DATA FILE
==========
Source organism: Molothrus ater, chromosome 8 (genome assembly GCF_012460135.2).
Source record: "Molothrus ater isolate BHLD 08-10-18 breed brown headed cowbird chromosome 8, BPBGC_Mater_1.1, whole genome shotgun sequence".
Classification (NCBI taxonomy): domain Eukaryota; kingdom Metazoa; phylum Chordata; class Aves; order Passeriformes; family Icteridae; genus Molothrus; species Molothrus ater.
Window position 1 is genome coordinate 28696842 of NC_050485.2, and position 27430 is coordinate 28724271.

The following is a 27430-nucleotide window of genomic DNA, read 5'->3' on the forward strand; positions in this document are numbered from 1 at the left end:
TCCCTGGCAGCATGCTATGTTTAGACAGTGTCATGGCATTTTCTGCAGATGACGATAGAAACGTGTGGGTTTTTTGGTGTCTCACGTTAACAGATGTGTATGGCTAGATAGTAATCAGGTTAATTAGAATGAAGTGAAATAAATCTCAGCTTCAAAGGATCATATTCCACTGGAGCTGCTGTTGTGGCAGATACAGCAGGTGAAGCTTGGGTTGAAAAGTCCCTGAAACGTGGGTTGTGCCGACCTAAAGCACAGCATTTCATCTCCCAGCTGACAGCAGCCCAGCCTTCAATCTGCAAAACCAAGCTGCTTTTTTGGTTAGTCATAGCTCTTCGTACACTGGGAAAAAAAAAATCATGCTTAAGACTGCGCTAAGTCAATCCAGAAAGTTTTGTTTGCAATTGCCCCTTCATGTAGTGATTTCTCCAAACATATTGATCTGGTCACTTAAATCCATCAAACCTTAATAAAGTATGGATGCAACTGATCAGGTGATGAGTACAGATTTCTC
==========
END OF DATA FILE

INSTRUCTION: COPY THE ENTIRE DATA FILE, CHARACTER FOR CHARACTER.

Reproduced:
Source organism: Molothrus ater, chromosome 8 (genome assembly GCF_012460135.2).
Source record: "Molothrus ater isolate BHLD 08-10-18 breed brown headed cowbird chromosome 8, BPBGC_Mater_1.1, whole genome shotgun sequence".
Classification (NCBI taxonomy): domain Eukaryota; kingdom Metazoa; phylum Chordata; class Aves; order Passeriformes; family Icteridae; genus Molothrus; species Molothrus ater.
Window position 1 is genome coordinate 28696842 of NC_050485.2, and position 27430 is coordinate 28724271.

The following is a 27430-nucleotide window of genomic DNA, read 5'->3' on the forward strand; positions in this document are numbered from 1 at the left end:
TCCCTGGCAGCATGCTATGTTTAGACAGTGTCATGGCATTTTCTGCAGATGACGATAGAAACGTGTGGGTTTTTTGGTGTCTCACGTTAACAGATGTGTATGGCTAGATAGTAATCAGGTTAATTAGAATGAAGTGAAATAAATCTCAGCTTCAAAGGATCATATTCCACTGGAGCTGCTGTTGTGGCAGATACAGCAGGTGAAGCTTGGGTTGAAAAGTCCCTGAAACGTGGGTTGTGCCGACCTAAAGCACAGCATTTCATCTCCCAGCTGACAGCAGCCCAGCCTTCAATCTGCAAAACCAAGCTGCTTTTTTGGTTAGTCATAGCTCTTCGTACACTGGGAAAAAAAAAATCATGCTTAAGACTGCGCTAAGTCAATCCAGAAAGTTTTGTTTGCAATTGCCCCTTCATGTAGTGATTTCTCCAAACATATTGATCTGGTCACTTAAATCCATCAAACCTTAATAAAGTATGGATGCAACTGATCAGGTGATGAGTACAGATTTCTC